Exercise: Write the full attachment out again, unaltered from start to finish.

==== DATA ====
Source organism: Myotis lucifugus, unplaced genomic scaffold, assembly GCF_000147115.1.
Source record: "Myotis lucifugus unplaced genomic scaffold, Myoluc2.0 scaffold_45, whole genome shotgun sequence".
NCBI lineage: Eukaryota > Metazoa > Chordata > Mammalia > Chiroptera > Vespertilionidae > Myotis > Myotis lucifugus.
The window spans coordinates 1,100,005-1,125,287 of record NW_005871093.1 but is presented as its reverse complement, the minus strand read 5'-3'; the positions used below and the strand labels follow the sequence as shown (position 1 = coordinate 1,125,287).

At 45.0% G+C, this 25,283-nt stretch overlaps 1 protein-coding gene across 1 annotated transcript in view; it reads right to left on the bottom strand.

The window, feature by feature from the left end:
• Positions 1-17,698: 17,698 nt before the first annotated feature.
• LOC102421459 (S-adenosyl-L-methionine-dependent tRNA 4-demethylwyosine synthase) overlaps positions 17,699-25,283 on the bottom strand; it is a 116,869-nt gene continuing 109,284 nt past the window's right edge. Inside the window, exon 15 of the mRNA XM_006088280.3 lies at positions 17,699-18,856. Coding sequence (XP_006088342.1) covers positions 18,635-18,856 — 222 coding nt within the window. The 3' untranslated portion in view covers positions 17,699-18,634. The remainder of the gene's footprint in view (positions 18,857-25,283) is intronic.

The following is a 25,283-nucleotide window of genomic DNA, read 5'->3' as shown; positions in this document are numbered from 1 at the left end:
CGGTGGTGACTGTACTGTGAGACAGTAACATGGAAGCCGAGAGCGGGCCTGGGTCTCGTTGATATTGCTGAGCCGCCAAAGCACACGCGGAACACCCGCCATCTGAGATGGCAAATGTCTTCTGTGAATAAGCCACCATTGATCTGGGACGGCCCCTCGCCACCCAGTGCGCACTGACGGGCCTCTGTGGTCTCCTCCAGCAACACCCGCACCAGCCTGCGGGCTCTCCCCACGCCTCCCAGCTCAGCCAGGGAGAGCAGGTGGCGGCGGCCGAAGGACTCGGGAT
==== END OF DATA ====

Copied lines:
Source organism: Myotis lucifugus, unplaced genomic scaffold, assembly GCF_000147115.1.
Source record: "Myotis lucifugus unplaced genomic scaffold, Myoluc2.0 scaffold_45, whole genome shotgun sequence".
NCBI lineage: Eukaryota > Metazoa > Chordata > Mammalia > Chiroptera > Vespertilionidae > Myotis > Myotis lucifugus.
The window spans coordinates 1,100,005-1,125,287 of record NW_005871093.1 but is presented as its reverse complement, the minus strand read 5'-3'; the positions used below and the strand labels follow the sequence as shown (position 1 = coordinate 1,125,287).

At 45.0% G+C, this 25,283-nt stretch overlaps 1 protein-coding gene across 1 annotated transcript in view; it reads right to left on the bottom strand.

The window, feature by feature from the left end:
• Positions 1-17,698: 17,698 nt before the first annotated feature.
• LOC102421459 (S-adenosyl-L-methionine-dependent tRNA 4-demethylwyosine synthase) overlaps positions 17,699-25,283 on the bottom strand; it is a 116,869-nt gene continuing 109,284 nt past the window's right edge. Inside the window, exon 15 of the mRNA XM_006088280.3 lies at positions 17,699-18,856. Coding sequence (XP_006088342.1) covers positions 18,635-18,856 — 222 coding nt within the window. The 3' untranslated portion in view covers positions 17,699-18,634. The remainder of the gene's footprint in view (positions 18,857-25,283) is intronic.

The following is a 25,283-nucleotide window of genomic DNA, read 5'->3' as shown; positions in this document are numbered from 1 at the left end:
CGGTGGTGACTGTACTGTGAGACAGTAACATGGAAGCCGAGAGCGGGCCTGGGTCTCGTTGATATTGCTGAGCCGCCAAAGCACACGCGGAACACCCGCCATCTGAGATGGCAAATGTCTTCTGTGAATAAGCCACCATTGATCTGGGACGGCCCCTCGCCACCCAGTGCGCACTGACGGGCCTCTGTGGTCTCCTCCAGCAACACCCGCACCAGCCTGCGGGCTCTCCCCACGCCTCCCAGCTCAGCCAGGGAGAGCAGGTGGCGGCGGCCGAAGGACTCGGGAT